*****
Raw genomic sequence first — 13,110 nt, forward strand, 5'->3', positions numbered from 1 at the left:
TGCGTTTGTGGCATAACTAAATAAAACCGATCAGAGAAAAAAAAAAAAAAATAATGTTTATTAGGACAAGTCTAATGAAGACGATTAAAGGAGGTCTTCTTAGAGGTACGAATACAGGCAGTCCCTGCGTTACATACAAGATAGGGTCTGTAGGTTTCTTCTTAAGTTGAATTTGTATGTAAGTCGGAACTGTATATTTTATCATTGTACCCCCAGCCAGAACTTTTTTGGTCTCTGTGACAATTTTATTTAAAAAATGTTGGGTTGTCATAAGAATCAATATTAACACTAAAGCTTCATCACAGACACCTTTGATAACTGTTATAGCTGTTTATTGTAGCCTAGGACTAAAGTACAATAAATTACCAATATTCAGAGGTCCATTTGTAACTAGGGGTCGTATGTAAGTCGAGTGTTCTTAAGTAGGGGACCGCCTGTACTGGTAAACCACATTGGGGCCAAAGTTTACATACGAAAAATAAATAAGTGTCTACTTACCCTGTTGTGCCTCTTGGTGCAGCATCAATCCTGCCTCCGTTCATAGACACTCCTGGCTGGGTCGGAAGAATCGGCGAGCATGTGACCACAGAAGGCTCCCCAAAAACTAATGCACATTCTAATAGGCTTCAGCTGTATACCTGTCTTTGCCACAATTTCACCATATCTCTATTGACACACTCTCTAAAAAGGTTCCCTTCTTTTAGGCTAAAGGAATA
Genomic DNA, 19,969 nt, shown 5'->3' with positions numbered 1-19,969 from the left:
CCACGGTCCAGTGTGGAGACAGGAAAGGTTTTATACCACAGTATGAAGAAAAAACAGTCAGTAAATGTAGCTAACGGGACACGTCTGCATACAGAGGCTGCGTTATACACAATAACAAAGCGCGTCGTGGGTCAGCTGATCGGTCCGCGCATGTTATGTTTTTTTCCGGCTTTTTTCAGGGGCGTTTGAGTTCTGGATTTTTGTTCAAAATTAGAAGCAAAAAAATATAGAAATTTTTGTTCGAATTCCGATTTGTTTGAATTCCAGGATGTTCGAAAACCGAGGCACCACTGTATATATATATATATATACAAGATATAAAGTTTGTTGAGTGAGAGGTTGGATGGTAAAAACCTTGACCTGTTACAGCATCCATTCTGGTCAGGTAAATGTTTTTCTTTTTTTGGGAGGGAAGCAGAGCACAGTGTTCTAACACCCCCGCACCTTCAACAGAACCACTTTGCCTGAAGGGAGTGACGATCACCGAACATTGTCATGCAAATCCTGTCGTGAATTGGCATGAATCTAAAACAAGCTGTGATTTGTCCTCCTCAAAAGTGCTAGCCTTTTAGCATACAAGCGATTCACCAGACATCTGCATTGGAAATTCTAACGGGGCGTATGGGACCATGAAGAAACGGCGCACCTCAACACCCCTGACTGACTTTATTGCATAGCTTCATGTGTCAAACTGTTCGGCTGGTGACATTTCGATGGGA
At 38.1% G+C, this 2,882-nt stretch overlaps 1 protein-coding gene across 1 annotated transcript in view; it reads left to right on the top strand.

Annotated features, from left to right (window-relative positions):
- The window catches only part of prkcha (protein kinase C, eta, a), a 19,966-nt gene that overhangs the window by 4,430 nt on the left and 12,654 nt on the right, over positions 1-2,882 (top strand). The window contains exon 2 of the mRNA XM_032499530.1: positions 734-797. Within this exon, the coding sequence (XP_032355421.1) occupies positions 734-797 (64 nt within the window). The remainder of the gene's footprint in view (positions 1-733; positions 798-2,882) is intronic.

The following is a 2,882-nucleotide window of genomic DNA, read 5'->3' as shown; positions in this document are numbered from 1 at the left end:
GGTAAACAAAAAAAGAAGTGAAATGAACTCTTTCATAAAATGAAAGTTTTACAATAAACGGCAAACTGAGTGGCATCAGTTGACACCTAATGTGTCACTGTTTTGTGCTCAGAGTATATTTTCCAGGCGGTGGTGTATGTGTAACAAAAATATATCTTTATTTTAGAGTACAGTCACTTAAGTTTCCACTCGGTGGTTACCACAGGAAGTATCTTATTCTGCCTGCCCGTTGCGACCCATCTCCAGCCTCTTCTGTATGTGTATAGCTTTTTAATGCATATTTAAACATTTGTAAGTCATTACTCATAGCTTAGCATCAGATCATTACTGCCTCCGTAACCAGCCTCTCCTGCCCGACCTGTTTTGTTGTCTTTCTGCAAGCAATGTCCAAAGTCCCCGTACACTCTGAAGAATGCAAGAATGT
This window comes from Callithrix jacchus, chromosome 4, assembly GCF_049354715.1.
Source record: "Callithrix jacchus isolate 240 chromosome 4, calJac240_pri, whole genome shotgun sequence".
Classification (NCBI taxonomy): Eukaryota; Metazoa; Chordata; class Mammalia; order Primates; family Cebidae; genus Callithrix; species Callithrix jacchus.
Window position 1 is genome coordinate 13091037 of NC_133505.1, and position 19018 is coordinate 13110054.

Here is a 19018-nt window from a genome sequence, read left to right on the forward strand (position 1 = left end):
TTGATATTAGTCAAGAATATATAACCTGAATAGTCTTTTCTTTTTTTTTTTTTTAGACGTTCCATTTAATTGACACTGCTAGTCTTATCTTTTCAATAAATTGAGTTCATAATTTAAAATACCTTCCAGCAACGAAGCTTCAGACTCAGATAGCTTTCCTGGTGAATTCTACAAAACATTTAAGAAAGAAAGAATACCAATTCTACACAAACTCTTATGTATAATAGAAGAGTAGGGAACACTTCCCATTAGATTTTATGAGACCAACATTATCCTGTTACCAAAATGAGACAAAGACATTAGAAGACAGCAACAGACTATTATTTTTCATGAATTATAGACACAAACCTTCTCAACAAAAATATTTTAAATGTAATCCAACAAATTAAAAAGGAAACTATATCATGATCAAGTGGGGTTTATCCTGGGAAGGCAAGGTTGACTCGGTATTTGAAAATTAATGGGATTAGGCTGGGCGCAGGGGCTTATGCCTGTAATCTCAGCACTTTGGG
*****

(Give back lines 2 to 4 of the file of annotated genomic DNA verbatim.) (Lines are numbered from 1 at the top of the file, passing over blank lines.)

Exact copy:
TGCGTTTGTGGCATAACTAAATAAAACCGATCAGAGAAAAAAAAAAAAAAATAATGTTTATTAGGACAAGTCTAATGAAGACGATTAAAGGAGGTCTTCTTAGAGGTACGAATACAGGCAGTCCCTGCGTTACATACAAGATAGGGTCTGTAGGTTTCTTCTTAAGTTGAATTTGTATGTAAGTCGGAACTGTATATTTTATCATTGTACCCCCAGCCAGAACTTTTTTGGTCTCTGTGACAATTTTATTTAAAAAATGTTGGGTTGTCATAAGAATCAATATTAACACTAAAGCTTCATCACAGACACCTTTGATAACTGTTATAGCTGTTTATTGTAGCCTAGGACTAAAGTACAATAAATTACCAATATTCAGAGGTCCATTTGTAACTAGGGGTCGTATGTAAGTCGAGTGTTCTTAAGTAGGGGACCGCCTGTACTGGTAAACCACATTGGGGCCAAAGTTTACATACGAAAAATAAATAAGTGTCTACTTACCCTGTTGTGCCTCTTGGTGCAGCATCAATCCTGCCTCCGTTCATAGACACTCCTGGCTGGGTCGGAAGAATCGGCGAGCATGTGACCACAGAAGGCTCCCCAAAAACTAATGCACATTCTAATAGGCTTCAGCTGTATACCTGTCTTTGCCACAATTTCACCATATCTCTATTGACACACTCTCTAAAAAGGTTCCCTTCTTTTAGGCTAAAGGAATA
Genomic DNA, 19,969 nt, shown 5'->3' with positions numbered 1-19,969 from the left:
CCACGGTCCAGTGTGGAGACAGGAAAGGTTTTATACCACAGTATGAAGAAAAAACAGTCAGTAAATGTAGCTAACGGGACACGTCTGCATACAGAGGCTGCGTTATACACAATAACAAAGCGCGTCGTGGGTCAGCTGATCGGTCCGCGCATGTTATGTTTTTTTCCGGCTTTTTTCAGGGGCGTTTGAGTTCTGGATTTTTGTTCAAAATTAGAAGCAAAAAAATATAGAAATTTTTGTTCGAATTCCGATTTGTTTGAATTCCAGGATGTTCGAAAACCGAGGCACCACTGTATATATATATATATATACAAGATATAAAGTTTGTTGAGTGAGAGGTTGGATGGTAAAAACCTTGACCTGTTACAGCATCCATTCTGGTCAGGTAAATGTTTTTCTTTTTTTGGGAGGGAAGCAGAGCACAGTGTTCTAACACCCCCGCACCTTCAACAGAACCACTTTGCCTGAAGGGAGTGACGATCACCGAACATTGTCATGCAAATCCTGTCGTGAATTGGCATGAATCTAAAACAAGCTGTGATTTGTCCTCCTCAAAAGTGCTAGCCTTTTAGCATACAAGCGATTCACCAGACATCTGCATTGGAAATTCTAACGGGGCGTATGGGACCATGAAGAAACGGCGCACCTCAACACCCCTGACTGACTTTATTGCATAGCTTCATGTGTCAAACTGTTCGGCTGGTGACATTTCGATGGGA